UK’s Johnson to Stay in Hospital, Concerns Rise over Political Vacuum
By Staff, Agencies
United Kingdom’s PM Boris Johnson has spent a second night in intensive care amid concerns about the seriousness of his condition and how the British government will make key decisions about the coronavirus pandemic in his absence.
The foreign secretary, Dominic Raab, who is deputizing for the prime minister, has no power to make major decisions without cabinet agreement, it emerged on Tuesday.
Raab tried to strike a reassuring tone at the daily Downing Street press conference after Johnson was moved to intensive care on Monday evening because his condition had deteriorated 24 hours after he was admitted to hospital, saying: “He will pull through.”
Johnson required oxygen for breathing problems but No 10 said he had not been placed on a ventilator and did not have pneumonia. They did not reveal further details, such as whether Johnson had any type of secondary infection.
Raab said: “I’m confident he will pull through because if there is one thing that I know about this prime minister, he is a fighter and he will be back leading us through this crisis in short order.”
He also conceded that he and his cabinet colleagues were concerned about the situation, saying Johnson was “not just our boss – he is also a colleague and he is also our friend”.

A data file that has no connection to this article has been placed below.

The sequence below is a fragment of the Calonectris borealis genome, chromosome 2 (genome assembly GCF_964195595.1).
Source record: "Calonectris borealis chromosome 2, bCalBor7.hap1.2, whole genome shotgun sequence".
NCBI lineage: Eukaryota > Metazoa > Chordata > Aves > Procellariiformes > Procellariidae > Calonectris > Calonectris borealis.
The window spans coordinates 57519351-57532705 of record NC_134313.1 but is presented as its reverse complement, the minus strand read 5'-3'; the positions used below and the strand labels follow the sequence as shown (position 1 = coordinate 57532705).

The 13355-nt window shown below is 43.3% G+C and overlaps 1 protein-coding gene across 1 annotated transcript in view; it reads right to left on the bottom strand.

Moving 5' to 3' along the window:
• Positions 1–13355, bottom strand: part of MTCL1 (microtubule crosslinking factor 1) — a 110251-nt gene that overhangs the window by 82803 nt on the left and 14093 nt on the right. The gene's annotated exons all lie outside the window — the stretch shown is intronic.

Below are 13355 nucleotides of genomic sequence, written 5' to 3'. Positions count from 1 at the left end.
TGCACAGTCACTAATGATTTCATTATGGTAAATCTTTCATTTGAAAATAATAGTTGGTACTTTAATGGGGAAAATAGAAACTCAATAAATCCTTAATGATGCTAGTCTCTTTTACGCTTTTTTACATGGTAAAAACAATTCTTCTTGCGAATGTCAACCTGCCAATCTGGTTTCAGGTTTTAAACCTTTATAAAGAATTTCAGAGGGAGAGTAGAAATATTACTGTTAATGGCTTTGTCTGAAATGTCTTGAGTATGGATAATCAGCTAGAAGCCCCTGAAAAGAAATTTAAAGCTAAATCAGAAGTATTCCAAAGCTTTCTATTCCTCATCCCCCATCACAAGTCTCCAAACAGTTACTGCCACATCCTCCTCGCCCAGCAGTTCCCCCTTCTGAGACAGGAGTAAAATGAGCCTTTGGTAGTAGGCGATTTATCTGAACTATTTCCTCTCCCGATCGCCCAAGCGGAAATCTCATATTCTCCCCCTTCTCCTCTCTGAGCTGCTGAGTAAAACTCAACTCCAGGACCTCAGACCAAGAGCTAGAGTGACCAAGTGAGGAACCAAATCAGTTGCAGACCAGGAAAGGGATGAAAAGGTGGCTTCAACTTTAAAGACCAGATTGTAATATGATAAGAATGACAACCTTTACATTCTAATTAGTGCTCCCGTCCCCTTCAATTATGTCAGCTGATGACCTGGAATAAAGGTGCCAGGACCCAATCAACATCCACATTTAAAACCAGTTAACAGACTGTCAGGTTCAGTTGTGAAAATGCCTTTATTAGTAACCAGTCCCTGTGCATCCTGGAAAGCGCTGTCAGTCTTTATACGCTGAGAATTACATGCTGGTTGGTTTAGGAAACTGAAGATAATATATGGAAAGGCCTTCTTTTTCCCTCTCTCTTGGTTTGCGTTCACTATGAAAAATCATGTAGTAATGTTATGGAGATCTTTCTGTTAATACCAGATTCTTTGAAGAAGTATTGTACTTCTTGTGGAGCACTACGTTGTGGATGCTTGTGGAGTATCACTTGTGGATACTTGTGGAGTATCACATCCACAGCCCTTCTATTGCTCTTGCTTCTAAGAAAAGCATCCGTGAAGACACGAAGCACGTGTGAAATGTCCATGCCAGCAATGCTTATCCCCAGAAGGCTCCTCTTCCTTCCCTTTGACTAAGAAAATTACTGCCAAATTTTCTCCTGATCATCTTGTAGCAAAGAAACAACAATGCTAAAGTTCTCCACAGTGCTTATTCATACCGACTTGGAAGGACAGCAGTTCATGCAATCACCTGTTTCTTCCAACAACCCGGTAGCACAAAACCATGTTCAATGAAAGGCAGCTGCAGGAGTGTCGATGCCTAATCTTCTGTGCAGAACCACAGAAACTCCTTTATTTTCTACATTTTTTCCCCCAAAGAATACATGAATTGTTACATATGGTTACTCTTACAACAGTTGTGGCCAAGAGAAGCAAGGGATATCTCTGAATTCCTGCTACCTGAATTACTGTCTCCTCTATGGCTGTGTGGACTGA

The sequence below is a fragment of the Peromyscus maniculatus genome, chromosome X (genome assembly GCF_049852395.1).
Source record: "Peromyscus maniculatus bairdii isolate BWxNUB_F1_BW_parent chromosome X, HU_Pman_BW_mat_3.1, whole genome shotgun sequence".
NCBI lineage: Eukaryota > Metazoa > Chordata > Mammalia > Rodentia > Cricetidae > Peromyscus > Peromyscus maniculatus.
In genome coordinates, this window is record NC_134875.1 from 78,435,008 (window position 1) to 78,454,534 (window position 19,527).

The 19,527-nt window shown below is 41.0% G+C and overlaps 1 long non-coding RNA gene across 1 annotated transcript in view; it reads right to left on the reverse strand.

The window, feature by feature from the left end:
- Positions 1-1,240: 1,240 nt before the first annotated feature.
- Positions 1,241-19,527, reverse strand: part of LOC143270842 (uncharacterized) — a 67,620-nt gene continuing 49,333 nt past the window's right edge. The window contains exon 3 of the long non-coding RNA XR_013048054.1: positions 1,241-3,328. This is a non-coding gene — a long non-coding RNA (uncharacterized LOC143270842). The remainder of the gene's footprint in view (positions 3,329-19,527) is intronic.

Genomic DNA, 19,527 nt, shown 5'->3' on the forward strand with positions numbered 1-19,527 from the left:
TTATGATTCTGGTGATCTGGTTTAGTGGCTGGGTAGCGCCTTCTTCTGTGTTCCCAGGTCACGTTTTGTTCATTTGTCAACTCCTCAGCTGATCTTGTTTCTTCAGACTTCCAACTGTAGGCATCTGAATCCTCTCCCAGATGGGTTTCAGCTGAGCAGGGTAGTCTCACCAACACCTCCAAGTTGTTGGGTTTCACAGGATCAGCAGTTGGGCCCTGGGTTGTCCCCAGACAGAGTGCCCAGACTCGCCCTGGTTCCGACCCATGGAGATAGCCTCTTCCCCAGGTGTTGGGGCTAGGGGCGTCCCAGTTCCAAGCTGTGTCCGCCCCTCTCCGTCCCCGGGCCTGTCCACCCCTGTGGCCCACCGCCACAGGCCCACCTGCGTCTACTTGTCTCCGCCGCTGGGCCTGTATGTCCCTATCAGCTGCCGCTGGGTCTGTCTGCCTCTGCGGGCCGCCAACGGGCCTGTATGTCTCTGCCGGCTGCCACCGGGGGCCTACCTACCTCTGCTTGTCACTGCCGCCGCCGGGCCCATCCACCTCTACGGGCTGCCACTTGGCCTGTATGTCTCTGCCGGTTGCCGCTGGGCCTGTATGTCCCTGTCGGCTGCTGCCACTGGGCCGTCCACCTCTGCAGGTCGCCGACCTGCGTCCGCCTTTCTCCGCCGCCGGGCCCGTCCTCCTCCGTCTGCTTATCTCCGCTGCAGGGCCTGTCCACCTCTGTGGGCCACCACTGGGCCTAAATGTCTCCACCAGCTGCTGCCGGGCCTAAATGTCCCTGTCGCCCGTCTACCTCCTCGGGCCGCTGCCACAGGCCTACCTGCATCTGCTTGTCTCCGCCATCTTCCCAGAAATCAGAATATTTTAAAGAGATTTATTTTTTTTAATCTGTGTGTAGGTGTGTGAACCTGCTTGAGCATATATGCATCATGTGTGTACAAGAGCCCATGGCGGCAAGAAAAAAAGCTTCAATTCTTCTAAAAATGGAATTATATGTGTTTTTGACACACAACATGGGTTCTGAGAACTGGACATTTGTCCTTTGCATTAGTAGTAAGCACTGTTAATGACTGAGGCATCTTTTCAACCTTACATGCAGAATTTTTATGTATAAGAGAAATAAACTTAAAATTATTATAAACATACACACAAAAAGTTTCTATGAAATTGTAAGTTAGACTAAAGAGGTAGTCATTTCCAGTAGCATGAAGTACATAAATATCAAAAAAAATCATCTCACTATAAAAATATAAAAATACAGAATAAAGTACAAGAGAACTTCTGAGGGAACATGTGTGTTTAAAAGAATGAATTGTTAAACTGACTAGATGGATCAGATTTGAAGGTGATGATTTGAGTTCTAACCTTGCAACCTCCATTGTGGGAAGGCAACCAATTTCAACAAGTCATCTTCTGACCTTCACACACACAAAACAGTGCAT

Giving an update on Johnson’s condition, Raab said: “He’s receiving standard oxygen treatment and breathing without any assistance, he’s not required any mechanical ventilation or non-invasive respiratory support. He remains in good spirits and in keeping with usual clinical practice his progress continues to be monitored closely in critical care.”
A Downing Street spokesperson later confirmed Johnson, 55, would spend another night in the intensive care unit at St Thomas’ hospital in London.
Asked whether he would be able to change course if necessary – by easing or intensifying the lockdown, for example – Raab said: “I was given a very clear steer from the prime minister and as we have been going through this crisis, very clear instructions in terms of dealing with coronavirus – and he’s asked me to deputise for him as long as is necessary, but the normal cabinet responsibility and principles that inform that will apply.”
He repeatedly declined to answer the question of whether the measures of closing restaurants, and non-essential shops, and limiting when the public can leave their homes, would be reviewed next Monday, three weeks after they were introduced.